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Putting Ourselves in the Problem: Thoughts from Ghana
I was operating by the beams of an unsteady flashlight, held by a nervous medical student, while my hands groped inside of a pregnant womb to feel for the baby’s head. Finally, after a long sucking noise, the head delivered and the baby’s body followed quickly thereafter. The power flickered back on, and I could see that the tiny body was limp and blue in my arms. I rubbed him vigorously with a towel and he perked up a little bit as I handed him off to the head midwife. The medical student and I finished stitching up the uterus and the mom’s belly in a hurry and then went to help the midwives who were desperately trying to revive a newborn baby with the limited resources available.
When I look back at those tense moments, scenes that I have witnessed many times in United States delivery rooms, I know, almost for sure, that the baby would have survived at home. He had been born in a mess of meconium, which is baby’s first excrement, a fairly common occurrence, and best treated with suctioning the debris out of the respiratory system and early intubation. We only had a small manual suction device, no intubation equipment, and no ventilator.
Our team did everything that we could, but eventually I was doing chest compressions on a baby that I knew was dead. Everyone in the room looked at me for a sign of when we were to give up. The scrub tech was dutifully bagging the baby with an oxygen mask in between the compressions. I just couldn’t stop. I kept waiting for the baby to cough and gag and start crying. But it never happened. After what seemed like an eternity of trying, a roomful of dark eyes waiting for a sign from me, my hand stopped its repetitive movements and rested on the tiny chest. I held the limp little body to myself and cried. No one else in the room except the medical student and I seemed moved at all. That’s when I first realized that this was commonplace. Watching a baby die. I would do it over and over again, for the next several weeks. I would learn to watch them die, knowing that there was nothing I could do to keep it from happening.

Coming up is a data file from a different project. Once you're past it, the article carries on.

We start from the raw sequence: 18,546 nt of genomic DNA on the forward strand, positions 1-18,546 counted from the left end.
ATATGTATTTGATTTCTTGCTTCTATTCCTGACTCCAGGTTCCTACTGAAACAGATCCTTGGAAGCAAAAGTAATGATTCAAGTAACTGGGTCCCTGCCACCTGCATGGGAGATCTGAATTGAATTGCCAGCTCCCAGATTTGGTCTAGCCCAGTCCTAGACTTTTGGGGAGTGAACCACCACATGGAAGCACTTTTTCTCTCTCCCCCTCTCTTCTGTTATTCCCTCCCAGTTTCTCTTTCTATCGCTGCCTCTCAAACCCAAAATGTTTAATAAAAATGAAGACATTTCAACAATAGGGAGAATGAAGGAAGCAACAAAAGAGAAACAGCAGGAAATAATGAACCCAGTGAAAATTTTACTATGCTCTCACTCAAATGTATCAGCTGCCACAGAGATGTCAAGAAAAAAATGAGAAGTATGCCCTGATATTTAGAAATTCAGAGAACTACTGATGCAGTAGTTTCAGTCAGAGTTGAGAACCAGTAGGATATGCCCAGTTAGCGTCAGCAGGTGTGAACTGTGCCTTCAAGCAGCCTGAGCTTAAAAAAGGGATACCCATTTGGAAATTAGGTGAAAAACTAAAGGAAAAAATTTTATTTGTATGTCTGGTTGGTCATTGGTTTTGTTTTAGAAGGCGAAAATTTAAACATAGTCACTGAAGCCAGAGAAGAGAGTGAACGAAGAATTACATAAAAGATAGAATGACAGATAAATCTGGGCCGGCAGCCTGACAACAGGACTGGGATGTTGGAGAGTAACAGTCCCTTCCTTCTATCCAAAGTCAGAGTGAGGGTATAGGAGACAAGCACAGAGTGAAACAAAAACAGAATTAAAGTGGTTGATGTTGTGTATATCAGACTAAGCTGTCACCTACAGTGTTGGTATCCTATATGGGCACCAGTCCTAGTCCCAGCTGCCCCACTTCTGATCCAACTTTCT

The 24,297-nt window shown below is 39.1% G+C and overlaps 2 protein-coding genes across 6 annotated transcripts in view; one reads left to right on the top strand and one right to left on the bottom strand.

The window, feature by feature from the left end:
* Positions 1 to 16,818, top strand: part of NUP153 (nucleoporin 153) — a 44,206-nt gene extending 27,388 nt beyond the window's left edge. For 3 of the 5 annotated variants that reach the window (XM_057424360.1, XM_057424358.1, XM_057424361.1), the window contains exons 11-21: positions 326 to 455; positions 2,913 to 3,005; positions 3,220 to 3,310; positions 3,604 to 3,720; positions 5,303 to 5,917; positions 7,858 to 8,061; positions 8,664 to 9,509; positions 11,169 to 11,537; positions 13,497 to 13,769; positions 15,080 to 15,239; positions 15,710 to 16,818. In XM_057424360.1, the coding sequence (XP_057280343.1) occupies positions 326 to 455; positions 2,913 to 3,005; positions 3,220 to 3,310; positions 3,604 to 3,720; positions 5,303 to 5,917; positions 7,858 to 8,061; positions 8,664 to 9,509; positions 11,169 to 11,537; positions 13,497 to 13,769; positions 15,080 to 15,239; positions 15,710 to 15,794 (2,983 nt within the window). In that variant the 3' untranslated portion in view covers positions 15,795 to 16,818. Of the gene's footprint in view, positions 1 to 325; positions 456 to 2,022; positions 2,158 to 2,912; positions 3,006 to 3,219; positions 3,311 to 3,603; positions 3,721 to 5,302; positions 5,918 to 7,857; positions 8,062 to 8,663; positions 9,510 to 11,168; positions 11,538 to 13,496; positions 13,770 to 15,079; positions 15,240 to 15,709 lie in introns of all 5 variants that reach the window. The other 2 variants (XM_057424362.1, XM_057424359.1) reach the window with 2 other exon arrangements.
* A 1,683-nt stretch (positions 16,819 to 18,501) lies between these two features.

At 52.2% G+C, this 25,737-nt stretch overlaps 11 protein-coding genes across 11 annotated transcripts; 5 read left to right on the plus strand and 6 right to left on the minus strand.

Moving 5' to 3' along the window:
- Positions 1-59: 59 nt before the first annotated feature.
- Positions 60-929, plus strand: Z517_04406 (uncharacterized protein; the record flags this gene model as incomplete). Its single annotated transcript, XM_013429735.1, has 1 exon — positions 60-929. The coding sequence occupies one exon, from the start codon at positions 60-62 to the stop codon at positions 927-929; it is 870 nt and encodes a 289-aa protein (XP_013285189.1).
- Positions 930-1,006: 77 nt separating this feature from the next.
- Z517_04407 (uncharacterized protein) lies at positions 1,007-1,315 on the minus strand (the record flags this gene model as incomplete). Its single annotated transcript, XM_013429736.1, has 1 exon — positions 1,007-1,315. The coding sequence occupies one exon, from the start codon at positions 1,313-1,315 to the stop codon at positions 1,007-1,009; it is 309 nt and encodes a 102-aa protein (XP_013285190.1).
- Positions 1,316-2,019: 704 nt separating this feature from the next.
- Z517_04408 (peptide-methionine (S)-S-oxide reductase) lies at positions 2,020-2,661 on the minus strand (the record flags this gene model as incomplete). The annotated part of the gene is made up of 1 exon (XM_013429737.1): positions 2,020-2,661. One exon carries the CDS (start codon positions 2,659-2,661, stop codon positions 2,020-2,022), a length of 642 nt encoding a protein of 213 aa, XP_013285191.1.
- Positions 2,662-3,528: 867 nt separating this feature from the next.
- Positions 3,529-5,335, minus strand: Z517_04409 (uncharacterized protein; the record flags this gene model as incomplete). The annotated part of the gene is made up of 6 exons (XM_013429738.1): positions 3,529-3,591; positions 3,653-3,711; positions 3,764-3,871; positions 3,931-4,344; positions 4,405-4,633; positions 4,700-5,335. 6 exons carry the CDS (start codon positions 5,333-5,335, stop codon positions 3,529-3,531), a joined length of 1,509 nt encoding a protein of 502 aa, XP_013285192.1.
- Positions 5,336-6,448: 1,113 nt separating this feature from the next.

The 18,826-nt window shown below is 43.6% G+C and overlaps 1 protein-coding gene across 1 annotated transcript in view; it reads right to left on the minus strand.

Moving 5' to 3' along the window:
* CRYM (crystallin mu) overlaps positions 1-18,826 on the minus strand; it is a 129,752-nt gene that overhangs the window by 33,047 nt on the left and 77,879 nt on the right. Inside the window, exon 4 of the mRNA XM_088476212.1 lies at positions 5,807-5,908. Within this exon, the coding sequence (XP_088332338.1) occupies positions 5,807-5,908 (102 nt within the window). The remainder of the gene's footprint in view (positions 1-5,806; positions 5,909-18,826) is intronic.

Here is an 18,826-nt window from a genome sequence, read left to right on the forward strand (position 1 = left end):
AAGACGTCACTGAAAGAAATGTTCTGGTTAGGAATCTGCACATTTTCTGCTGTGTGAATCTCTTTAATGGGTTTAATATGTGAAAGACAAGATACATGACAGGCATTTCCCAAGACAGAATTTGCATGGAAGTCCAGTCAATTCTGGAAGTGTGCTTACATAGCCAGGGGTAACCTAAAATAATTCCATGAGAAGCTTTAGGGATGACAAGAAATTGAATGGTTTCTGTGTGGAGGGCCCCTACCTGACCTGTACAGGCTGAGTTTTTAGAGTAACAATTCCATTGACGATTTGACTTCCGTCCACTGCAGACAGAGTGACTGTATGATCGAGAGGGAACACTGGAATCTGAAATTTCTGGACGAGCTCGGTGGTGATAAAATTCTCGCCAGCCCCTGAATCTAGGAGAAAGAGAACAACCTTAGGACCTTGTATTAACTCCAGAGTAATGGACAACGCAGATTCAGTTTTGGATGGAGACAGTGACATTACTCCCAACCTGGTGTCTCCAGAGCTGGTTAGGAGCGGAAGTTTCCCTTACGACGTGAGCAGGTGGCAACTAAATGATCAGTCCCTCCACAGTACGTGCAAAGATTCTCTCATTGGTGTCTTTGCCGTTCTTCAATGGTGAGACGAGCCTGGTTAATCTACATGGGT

What strikes me now, as I write this, several years later, is that I was fortunate to not have to watch any mothers die. We have all heard the astonishing statistic that there is one maternal death a minute, most of those occurring in the poorest countries. So why, in my four weeks working in a rural hospital in Ghana, where the resources are beyond scarce, did I not see one mother die?
The woman who came in with a belly full of blood, no blood pressure and on the brink of death from a ruptured ectopic pregnancy got an exploratory surgery and a transfusion of her own blood that she was losing. I saw her back for a check up two weeks later and she was living a normal life.
The woman who had life-threatening hemorrhage after the delivery of her infant received medications and a surgery to stop the bleeding. She was carrying her baby home with her after two days in the hospital.
The woman with obstructed labor who was brought in by her family in the middle of the night from a nearby village received a c-section to save her life, even though her baby was already dead. She may not be so lucky as to escape the dreaded consequence of fistula that results from being in labor too long, but she is alive.
All of them are alive because they were able to access one of the most basic medical resources, the human touch. There had to be someone there, at the most critical moment that could offer help. In fact, most maternal deaths in the developing world are preventable with very standard obstetric care, but that means nothing if there’s no one present to prevent women from dying.
Doctors, nurses and medical officers who work full-time in these brutal circumstances understand better than anyone, however, that just being there does not mean that a life will be saved. Often, it’s too late, there’s no blood, there’s no equipment, anesthesia or antibiotics. But by being there, clinicians at least put themselves in a position to help do whatever is possible.
If we want to save mothers who can be there for their children, someone has to be there for them. That means the patient’s family, who values her worth, will get her to a medical facility if she is in danger and if one is available to them. It means that governments will prioritize women’s health programs. It means that more African doctors, nurses and medical officers will use their training and skills to bring life-saving emergency obstetric care to every part of their countries. It means that Americans will continue to help in whatever appropriate ways we can. For starters, residency programs and US hospitals should do more to encourage physicians to take an active role in using their skills to help those most in need at home and abroad.
Maternal mortality has been a problem for a long time, and it’s a complex one without an overnight solution. But this inexperienced young doctor believes that if there were as many people who wanted to put themselves in the problem as want to talk about it and study its implications then we would be halfway to solving it. Who knows exactly what they meant by it, but U2’s phrase seems apt for the situation: Get on your boots, people.
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